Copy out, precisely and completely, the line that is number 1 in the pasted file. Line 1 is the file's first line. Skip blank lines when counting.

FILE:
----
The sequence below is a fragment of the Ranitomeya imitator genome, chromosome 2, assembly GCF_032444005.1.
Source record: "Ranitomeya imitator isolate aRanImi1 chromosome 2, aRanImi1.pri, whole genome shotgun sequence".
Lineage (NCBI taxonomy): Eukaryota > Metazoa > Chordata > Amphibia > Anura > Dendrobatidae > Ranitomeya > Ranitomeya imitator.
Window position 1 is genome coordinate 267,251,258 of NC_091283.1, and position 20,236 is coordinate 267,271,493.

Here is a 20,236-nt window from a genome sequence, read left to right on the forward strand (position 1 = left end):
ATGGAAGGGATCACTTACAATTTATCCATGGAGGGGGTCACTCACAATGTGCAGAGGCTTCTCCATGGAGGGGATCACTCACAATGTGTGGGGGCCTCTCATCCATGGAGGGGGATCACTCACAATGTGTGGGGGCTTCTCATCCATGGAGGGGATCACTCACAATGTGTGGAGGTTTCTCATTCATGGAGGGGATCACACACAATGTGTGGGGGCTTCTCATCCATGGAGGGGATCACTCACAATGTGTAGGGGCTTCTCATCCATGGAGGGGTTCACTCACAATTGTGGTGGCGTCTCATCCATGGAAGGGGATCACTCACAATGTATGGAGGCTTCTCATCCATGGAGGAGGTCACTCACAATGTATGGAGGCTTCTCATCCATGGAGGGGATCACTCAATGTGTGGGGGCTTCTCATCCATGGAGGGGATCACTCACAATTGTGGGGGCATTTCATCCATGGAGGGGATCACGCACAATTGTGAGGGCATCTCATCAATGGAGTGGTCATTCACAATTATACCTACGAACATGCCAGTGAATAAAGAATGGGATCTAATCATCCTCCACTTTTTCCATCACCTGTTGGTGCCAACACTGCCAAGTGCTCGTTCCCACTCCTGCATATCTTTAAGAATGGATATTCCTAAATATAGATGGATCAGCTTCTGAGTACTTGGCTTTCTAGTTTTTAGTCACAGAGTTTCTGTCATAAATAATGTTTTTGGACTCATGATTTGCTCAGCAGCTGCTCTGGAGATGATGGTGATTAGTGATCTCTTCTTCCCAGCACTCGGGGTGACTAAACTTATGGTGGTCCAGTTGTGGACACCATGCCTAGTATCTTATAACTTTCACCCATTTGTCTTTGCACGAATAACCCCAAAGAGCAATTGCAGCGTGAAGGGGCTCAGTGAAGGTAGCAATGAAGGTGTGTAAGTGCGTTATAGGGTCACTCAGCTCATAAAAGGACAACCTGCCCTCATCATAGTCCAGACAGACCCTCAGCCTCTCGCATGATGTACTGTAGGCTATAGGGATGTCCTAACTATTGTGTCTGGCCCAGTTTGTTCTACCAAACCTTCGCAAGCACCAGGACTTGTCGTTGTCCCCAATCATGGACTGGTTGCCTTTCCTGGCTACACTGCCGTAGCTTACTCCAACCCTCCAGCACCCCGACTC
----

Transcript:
The sequence below is a fragment of the Ranitomeya imitator genome, chromosome 2, assembly GCF_032444005.1.